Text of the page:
Autonomous vehicles promise to be the next revolution in public transport. They should find their first users in suburban areas, which are less well served by traditional transportation networks. But for these new services to develop, we must first identify the needs and motivations of their future users and be able to respond to them, meet many of the technological and regulatory challenges, and design new business models. This is the aim of the 4 year AVENUE project consortium, led by the University of Geneva (UNIGE) with a total budget of 22 million euros and funded by the European Commission up to the level of 16 million euros. For more information see the IDTechEx report on electric vehicles.
The AVENUE project consortium, for "Autonomous Vehicles to Evolve to a New Urban Experience", brings together 16 partners: academic institutions, public transport operators, autonomous vehicle manufacturers, major technology R&D companies and specialized start-ups. Among them, five Swiss; alongside the UNIGE, the Transports publics genevois (tpg) and the State of Geneva, two start-ups are indeed involved, MobileThinking, resulting from the UNIGE and BestMile, created at EPFL. All partners met for the first project meeting on 14 and 15 May in Brussels.
Three major themes
The project is structured around three major themes: autonomous driving, optimization of itineraries and in- and out- of vehicle services. The first theme addresses security, fluidity of traffic and ability to adapt to exceptional road situations. At first, it will be studied only in limited areas, whose environment has been previously fully mapped. The second theme will optimize the vehicles itineraries in a perspective of cost reduction and user comfort.
Passengers will be able to book their trip from their smartphone, via a simple and user-friendly application, offering different levels of services. "The third theme will focus on in and out of vehicle services, such as augmented reality solutions on vehicle windows, video conferencing options, as well as assistance to meet special needs' and less autonomous passengers, such as children or seniors," details Dimitri Konstantas, professor at the Geneva School of Economics and Management (GSEM) of UNIGE and coordinator of the AVENUE project.
The researchers propose to develop, test and validate autonomous vehicle services, integrated into the conventional public transport network, meeting the expectations of different user groups. The needs are not the same depending on whether the passenger is a child, an adult or a senior, they also differ according to the motivations for travel, from the absence of an alternative to curiosity, or even from the forced use - following for example a driving license withdrawal - to a deliberate choice of another type of mobility.
The researchers will also study the existing obstacles to the development of this service: psychological by measuring the degree of acceptance by the public, administrative with the various regulations in force, technical with the major question of security and the consideration of behavior of other road users, economic by imagining viable exploitation and development models. The study will finally propose concrete recommendations on infrastructure and necessary legislative developments addressed to the political authorities.
Geneva among the pilot sites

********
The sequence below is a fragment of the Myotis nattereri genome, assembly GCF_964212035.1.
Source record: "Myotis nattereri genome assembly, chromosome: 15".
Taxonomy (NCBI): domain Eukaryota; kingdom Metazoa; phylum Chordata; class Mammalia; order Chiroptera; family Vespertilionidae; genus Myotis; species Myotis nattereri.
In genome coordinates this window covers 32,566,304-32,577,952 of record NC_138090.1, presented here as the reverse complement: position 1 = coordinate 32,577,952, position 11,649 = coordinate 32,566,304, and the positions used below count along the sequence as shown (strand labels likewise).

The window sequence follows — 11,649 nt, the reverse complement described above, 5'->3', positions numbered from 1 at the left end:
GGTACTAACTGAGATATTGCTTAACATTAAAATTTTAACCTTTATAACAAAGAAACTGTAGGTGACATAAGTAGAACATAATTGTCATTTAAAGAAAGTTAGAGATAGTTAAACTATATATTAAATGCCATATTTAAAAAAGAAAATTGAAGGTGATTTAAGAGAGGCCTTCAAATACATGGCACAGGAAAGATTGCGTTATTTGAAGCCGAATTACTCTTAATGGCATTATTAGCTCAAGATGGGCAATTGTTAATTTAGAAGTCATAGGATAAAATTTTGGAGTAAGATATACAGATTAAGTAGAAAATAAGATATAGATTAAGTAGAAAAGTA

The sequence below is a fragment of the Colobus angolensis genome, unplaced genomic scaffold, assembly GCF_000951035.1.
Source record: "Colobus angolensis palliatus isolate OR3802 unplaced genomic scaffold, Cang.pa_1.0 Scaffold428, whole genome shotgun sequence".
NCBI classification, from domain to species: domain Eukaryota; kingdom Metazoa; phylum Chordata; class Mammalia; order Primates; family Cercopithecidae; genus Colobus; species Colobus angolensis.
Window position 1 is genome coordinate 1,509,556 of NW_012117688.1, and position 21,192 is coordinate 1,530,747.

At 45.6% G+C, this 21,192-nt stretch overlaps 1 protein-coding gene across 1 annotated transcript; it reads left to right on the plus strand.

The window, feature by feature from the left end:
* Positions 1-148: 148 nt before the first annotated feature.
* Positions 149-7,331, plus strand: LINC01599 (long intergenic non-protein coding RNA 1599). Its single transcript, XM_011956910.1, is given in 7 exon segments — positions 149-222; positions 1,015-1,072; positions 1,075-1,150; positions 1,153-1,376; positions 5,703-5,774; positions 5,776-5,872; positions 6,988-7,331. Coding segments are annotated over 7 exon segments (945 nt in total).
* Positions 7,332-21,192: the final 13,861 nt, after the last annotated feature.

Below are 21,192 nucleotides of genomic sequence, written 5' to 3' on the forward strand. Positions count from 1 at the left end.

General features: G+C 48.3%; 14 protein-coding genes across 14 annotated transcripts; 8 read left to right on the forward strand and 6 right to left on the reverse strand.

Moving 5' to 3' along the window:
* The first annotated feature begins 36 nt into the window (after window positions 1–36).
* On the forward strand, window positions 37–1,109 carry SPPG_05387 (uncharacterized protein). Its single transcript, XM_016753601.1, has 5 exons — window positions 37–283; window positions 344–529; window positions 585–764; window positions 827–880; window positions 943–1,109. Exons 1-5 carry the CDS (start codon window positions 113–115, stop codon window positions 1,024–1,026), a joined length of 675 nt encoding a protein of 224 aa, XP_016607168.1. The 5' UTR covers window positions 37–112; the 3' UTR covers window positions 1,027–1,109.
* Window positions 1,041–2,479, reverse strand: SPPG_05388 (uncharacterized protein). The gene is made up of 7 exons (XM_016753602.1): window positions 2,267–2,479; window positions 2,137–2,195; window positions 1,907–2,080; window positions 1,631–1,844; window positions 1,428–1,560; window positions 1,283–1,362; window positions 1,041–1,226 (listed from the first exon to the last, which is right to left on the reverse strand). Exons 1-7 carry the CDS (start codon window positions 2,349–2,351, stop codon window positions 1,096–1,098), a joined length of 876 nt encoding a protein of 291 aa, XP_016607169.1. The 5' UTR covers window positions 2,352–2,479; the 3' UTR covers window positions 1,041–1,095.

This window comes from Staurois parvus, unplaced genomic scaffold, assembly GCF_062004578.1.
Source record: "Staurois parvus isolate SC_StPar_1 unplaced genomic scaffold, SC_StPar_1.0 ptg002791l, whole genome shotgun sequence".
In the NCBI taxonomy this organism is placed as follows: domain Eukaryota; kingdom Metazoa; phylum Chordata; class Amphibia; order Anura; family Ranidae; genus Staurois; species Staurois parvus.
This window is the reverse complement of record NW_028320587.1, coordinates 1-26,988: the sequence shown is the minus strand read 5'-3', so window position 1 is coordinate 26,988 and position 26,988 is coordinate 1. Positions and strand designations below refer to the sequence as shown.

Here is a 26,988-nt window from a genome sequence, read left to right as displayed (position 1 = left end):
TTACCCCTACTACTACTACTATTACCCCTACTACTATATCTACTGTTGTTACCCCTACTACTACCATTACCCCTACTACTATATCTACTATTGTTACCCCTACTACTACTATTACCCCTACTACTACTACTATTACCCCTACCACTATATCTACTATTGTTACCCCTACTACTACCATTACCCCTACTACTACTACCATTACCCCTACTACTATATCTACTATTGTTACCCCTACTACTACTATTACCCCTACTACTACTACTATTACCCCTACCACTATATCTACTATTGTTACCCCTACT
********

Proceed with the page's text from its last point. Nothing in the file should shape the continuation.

Specifically, the AVENUE project plans to conduct its tests through a fleet of vehicles of different sizes, from 4 to 12 seats, chosen by the system according to the itinerary and services requested by the user. Geneva is one of the sites chosen to conduct the large scale tests. The Department of Environment, Transport and Agriculture (DETA) of the State of Geneva has also joined the consortium, "in a desire to actively support innovation and to position Geneva as a center of excellence in the field of autonomous vehicles", says Luc Barthassat, State Councilor in charge of the Department of the environnement, transport and agriculture.
The Geneva urban fabric indeed offers several advantages: its public transport network is managed for the most part by a single operator open to innovation, the tpg, simplifying the issues of coordination and connectivity. Despite its small size, Geneva and its traffic have all the characteristics of urban networks to test complex scenarios: traffic jams, pedestrian zones, bike paths. The city is also accurately mapped, there is a 3D modeling and high precision GPS localization services. Finally, national environmental and legislative issues are well under control thanks to the pilot programs carried out in Sion and other places by Navya, manufacturer of autonomous vehicles and partner of the AVENUE project.
"The goal is to work in suburban areas with little or no service today by connecting them to the traditional tpg network. Autonomous vehicles will not go downtown", says Denis Berdoz, CEO of tpg. "We are convinced of the potential of autonomous vehicles for our customers. This project will reinforce our knowledge of new technologies. We acquired an autonomous vehicle in August 2017. We are currently working on its commissioning on an experimental line after having tested it at the Geneva Motor Show in March 2018", says Denis Berdoz.
The results of this large scale deployment can be compared to those in several European cities, with sometimes different philosophies such as the Mobility Cloud Copenhagen which reflects on the mobility of the person from one point to another, rather than the means used, the use and offer of autonomous taxis in Denmark, still hampered by administrative issues, the service of the pedestrian center in Luxembourg or the Navly project in Lyon, also integrated into the AVENUE project.
This project has received funding from the European Union's Horizon 2020 research and innovation programme under grant agreement No 769033.
Source and top image: University of Geneva